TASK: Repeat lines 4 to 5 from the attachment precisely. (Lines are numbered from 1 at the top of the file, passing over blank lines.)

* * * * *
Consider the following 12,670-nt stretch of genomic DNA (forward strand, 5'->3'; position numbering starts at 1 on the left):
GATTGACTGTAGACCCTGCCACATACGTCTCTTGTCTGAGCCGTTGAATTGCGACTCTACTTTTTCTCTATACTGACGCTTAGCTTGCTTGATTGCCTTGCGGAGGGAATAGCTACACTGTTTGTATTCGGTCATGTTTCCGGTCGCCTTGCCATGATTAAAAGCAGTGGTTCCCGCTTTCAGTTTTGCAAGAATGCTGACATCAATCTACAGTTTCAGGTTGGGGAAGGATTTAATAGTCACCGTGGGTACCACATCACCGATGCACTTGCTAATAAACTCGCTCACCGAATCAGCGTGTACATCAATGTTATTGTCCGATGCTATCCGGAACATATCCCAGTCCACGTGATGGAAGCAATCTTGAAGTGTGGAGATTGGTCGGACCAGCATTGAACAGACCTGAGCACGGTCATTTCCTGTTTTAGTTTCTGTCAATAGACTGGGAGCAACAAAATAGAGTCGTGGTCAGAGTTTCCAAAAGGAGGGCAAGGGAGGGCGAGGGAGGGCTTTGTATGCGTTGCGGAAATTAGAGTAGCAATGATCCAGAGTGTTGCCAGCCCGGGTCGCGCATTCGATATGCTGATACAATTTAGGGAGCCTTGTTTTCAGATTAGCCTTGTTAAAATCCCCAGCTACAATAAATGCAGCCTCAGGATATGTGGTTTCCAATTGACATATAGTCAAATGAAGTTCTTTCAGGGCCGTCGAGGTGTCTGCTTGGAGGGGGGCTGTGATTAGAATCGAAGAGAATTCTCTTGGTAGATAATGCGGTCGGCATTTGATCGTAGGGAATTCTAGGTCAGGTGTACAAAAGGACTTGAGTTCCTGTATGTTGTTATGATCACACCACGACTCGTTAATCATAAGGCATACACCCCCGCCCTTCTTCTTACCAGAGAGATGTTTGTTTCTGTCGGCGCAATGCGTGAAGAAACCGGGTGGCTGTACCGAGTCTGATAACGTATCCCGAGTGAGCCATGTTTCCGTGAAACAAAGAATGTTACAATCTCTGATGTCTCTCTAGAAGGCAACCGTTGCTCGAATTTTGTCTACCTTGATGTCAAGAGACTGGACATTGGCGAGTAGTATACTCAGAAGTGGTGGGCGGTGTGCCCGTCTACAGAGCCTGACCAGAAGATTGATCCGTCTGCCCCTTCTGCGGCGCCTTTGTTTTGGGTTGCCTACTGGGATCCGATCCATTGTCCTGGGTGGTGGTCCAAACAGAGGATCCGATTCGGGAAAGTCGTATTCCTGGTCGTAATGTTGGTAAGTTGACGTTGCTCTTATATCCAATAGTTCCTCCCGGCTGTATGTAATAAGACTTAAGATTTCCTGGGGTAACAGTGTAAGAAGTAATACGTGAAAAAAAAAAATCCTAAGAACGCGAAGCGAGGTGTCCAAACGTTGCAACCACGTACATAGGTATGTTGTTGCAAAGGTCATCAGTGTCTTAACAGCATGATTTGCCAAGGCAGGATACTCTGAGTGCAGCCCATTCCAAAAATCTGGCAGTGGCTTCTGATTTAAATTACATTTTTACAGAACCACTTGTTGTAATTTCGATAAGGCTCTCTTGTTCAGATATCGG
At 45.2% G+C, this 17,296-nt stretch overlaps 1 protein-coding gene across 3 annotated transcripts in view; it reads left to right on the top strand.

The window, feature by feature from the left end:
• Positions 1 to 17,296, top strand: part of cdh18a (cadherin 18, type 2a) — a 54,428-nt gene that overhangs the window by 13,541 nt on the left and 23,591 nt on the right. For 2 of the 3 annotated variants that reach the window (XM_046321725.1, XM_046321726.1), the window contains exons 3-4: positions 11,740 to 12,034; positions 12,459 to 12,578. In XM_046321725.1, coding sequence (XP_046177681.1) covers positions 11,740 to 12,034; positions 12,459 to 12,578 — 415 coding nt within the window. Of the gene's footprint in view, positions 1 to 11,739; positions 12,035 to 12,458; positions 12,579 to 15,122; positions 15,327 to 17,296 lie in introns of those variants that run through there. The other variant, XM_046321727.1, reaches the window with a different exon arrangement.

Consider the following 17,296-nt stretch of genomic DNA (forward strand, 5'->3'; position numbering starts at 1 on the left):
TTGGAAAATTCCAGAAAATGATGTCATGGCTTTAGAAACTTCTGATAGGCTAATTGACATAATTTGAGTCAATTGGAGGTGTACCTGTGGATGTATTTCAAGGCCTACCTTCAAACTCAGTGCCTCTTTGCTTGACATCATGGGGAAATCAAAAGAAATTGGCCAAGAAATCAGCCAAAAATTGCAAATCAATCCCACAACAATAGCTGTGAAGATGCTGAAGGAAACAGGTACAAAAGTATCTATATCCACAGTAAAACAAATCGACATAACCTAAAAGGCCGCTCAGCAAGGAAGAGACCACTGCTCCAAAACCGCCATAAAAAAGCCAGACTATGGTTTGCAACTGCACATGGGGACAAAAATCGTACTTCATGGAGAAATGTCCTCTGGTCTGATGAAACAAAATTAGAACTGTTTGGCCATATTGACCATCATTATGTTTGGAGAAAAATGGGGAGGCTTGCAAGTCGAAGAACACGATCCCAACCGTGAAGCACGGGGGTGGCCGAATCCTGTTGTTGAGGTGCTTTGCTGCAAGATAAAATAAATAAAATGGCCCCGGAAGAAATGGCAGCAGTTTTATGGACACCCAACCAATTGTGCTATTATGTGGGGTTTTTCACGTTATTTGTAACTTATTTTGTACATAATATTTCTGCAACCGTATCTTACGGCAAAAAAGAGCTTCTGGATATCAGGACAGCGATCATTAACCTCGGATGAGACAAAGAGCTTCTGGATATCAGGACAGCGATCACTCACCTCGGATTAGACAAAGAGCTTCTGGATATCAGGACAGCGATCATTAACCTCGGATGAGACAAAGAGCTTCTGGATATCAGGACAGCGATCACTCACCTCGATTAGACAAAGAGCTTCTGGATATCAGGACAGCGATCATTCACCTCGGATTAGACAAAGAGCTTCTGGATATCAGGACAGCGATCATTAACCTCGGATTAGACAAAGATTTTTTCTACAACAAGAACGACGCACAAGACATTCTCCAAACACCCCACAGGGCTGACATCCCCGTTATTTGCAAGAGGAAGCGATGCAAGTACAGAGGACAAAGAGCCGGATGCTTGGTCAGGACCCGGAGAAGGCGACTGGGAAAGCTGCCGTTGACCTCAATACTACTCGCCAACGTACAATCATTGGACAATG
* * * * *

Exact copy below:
The window, feature by feature from the left end:
• Positions 1 to 17,296, top strand: part of cdh18a (cadherin 18, type 2a) — a 54,428-nt gene that overhangs the window by 13,541 nt on the left and 23,591 nt on the right. For 2 of the 3 annotated variants that reach the window (XM_046321725.1, XM_046321726.1), the window contains exons 3-4: positions 11,740 to 12,034; positions 12,459 to 12,578. In XM_046321725.1, coding sequence (XP_046177681.1) covers positions 11,740 to 12,034; positions 12,459 to 12,578 — 415 coding nt within the window. Of the gene's footprint in view, positions 1 to 11,739; positions 12,035 to 12,458; positions 12,579 to 15,122; positions 15,327 to 17,296 lie in introns of those variants that run through there. The other variant, XM_046321727.1, reaches the window with a different exon arrangement.